WSJ WadhwaEvery few decades, America experiences a wave of pessimism.The population begins fearing economic stagnation and rising global competition, and starts leaning towards protectionism. Then, out of the blue, the country reinvents itself.

Today, we fear China, earlier we feared Japan. But America is in the midst of its next great rebound. In this decade, it will reach new heights. That is because its scientists and engineers are developing an assortment of technologies that will solve the problems of health and security, bring knowledge and education to the masses, and create an abundance of energy, food and clean water.

We can all observe the exponential advances in computing within the last decade — with our smartphones, social media, and health apps. The same advances are happening in many other fields, including synthetic biology, 3D printing, medicine and robotics. These are going to transform entire industries.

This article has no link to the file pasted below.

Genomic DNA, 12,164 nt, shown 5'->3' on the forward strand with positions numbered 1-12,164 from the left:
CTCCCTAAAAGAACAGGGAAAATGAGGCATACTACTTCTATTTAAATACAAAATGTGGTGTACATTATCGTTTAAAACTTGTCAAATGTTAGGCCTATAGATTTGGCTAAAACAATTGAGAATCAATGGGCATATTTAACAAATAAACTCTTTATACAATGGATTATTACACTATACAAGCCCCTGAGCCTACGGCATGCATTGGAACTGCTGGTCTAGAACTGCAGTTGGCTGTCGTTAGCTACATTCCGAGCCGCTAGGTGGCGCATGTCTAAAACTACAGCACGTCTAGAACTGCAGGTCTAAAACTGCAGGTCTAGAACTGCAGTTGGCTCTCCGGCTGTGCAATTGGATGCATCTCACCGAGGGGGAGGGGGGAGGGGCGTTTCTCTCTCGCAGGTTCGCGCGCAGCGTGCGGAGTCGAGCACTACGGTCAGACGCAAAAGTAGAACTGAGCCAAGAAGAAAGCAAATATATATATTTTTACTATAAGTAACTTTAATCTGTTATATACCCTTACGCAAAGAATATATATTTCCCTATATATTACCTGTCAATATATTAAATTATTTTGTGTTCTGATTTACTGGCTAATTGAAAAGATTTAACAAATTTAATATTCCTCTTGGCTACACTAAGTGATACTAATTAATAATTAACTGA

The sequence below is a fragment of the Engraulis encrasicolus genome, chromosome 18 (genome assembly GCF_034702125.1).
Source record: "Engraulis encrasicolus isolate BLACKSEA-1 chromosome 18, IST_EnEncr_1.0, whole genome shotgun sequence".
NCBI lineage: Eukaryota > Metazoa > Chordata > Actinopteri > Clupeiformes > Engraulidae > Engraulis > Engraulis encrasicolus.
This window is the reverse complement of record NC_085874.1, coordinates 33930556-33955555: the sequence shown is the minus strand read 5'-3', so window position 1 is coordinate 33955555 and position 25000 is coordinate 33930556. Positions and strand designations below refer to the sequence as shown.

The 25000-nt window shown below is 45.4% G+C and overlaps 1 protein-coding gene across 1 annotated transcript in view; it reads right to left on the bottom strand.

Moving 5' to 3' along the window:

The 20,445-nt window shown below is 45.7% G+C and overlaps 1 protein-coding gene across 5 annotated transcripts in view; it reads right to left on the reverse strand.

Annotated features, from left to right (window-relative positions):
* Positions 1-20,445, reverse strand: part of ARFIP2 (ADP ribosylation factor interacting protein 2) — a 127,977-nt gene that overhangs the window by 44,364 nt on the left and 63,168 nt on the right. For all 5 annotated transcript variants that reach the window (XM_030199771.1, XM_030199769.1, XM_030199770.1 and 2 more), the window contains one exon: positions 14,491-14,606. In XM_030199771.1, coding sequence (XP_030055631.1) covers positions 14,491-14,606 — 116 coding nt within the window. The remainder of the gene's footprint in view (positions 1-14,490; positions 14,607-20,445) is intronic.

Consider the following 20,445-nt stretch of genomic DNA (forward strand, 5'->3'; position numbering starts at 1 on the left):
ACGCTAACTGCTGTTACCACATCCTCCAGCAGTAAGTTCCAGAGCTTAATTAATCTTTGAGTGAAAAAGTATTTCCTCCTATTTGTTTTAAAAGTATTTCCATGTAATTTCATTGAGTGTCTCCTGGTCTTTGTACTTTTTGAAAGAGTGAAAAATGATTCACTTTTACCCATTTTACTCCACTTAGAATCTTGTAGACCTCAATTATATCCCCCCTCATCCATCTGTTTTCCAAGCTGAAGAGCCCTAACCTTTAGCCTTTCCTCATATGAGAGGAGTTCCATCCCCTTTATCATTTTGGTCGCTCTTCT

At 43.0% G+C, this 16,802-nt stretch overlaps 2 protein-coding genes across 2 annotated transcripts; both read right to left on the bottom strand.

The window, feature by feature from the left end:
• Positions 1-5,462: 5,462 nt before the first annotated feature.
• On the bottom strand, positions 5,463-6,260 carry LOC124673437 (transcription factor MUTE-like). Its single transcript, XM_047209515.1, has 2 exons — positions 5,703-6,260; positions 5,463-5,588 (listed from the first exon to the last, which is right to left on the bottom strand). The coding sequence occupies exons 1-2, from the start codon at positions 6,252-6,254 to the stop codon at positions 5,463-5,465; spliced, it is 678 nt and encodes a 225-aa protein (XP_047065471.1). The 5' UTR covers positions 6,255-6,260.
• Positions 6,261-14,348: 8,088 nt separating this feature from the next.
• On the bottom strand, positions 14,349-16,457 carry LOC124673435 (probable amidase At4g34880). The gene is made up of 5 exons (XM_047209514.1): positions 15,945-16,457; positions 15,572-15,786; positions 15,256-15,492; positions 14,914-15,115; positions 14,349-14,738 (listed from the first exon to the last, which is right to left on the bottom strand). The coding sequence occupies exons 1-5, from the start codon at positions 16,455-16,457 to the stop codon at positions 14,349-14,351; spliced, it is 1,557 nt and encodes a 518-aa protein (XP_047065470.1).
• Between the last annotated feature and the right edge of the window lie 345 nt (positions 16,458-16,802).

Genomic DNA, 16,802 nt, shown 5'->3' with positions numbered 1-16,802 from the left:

Sadly, our flawed immigration policies are hurting innovation and may slow America’s rebound. Research by my team revealed that immigrant entrepreneurship in Silicon Valley has declined. Immigrants are getting frustrated with America’s immigration policies and leaving the country in droves. This is not only a loss for the U.S. — it’s a loss for the world. No other land is as fertile for innovation and entrepreneurship as the U.S.—yet. If we don’t fix our flawed policies, another country will surely surpass us. Our entrepreneurs will be competing with their former colleagues and classmates.It isn’t the big research labs or governments who are creating these breakthroughs, it’s our entrepreneurs. And immigrants are leading the charge. During the recent technology boom, 52% of Silicon Valley’s startups were founded by people born abroad. Look at any of our research labs: Immigrants perform much of the cutting-edge research.

(Read about startup mentor Vivek Wadhwa.)

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